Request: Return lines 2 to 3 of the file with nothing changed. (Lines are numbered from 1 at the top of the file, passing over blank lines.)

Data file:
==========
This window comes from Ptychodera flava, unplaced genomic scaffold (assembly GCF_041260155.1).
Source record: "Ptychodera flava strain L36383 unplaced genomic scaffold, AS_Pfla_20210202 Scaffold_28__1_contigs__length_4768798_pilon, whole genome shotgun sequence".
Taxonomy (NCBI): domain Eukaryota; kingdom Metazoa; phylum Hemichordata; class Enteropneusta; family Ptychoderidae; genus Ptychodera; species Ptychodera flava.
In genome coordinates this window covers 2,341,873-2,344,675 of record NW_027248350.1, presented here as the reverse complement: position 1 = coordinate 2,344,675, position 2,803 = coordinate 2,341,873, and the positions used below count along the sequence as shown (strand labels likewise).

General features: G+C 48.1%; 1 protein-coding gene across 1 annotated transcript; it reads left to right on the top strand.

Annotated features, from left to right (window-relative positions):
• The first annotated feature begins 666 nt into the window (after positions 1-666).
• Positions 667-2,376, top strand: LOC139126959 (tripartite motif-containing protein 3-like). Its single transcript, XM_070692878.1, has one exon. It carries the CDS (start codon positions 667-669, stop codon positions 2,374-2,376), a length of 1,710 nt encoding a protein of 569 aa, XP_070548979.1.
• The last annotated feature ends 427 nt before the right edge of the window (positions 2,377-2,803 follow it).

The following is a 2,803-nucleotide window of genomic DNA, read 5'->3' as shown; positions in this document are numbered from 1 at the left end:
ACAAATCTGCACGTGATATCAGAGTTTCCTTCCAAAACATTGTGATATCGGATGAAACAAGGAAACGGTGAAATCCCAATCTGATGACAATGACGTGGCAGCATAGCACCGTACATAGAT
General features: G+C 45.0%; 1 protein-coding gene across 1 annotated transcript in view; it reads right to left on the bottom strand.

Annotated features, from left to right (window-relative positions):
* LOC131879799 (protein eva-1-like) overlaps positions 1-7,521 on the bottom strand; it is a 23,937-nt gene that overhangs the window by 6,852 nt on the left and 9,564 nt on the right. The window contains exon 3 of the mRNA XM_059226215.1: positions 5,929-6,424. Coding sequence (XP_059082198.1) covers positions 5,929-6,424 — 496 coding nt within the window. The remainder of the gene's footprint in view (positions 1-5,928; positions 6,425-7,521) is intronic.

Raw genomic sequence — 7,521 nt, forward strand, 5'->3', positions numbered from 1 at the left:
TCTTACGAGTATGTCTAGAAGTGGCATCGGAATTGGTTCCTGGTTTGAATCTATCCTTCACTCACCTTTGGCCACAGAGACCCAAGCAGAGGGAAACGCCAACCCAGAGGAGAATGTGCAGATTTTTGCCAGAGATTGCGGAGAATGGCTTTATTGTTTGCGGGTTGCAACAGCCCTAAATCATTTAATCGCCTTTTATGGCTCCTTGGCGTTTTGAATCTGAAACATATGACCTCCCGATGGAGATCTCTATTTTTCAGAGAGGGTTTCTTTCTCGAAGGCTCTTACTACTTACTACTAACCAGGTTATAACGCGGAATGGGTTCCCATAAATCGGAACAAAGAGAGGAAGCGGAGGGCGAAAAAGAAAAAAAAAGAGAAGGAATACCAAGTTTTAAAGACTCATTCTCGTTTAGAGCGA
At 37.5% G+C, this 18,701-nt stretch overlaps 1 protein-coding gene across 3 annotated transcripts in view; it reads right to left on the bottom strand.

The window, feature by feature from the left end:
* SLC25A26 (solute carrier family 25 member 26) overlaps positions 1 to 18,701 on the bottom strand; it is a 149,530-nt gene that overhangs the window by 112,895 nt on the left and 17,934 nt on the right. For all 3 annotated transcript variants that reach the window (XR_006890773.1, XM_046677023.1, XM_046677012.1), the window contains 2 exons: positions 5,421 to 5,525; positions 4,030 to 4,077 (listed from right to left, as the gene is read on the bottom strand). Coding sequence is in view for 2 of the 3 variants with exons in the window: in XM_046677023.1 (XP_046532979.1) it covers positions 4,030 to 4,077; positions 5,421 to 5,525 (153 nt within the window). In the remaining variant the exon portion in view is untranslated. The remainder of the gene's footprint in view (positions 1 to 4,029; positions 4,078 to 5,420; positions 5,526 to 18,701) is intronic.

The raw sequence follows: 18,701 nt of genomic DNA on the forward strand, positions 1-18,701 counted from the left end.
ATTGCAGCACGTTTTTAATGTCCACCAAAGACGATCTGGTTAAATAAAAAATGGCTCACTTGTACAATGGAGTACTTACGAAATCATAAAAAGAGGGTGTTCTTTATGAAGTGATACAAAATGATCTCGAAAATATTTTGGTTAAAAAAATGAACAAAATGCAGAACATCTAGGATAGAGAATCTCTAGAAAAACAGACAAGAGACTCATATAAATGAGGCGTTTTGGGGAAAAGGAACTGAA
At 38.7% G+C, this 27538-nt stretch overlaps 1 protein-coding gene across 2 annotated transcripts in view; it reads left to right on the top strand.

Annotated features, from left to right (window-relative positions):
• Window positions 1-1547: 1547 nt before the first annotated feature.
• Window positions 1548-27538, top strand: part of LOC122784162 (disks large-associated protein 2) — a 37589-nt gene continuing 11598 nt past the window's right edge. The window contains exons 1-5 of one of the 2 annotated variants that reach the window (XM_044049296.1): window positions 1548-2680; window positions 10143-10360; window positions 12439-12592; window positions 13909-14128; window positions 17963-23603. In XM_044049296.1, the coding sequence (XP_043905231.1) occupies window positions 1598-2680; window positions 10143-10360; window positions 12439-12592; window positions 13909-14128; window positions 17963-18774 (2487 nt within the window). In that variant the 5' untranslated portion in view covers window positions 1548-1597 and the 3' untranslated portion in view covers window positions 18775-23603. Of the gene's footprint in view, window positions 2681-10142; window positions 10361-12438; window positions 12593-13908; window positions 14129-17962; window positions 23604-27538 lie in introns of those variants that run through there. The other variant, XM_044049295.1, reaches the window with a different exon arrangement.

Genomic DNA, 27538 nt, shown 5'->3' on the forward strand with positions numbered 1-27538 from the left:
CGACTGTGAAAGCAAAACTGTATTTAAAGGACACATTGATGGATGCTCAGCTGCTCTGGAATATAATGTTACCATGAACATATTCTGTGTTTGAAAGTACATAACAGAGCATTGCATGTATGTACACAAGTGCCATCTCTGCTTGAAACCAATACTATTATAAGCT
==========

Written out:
Source record: "Ptychodera flava strain L36383 unplaced genomic scaffold, AS_Pfla_20210202 Scaffold_28__1_contigs__length_4768798_pilon, whole genome shotgun sequence".
Taxonomy (NCBI): domain Eukaryota; kingdom Metazoa; phylum Hemichordata; class Enteropneusta; family Ptychoderidae; genus Ptychodera; species Ptychodera flava.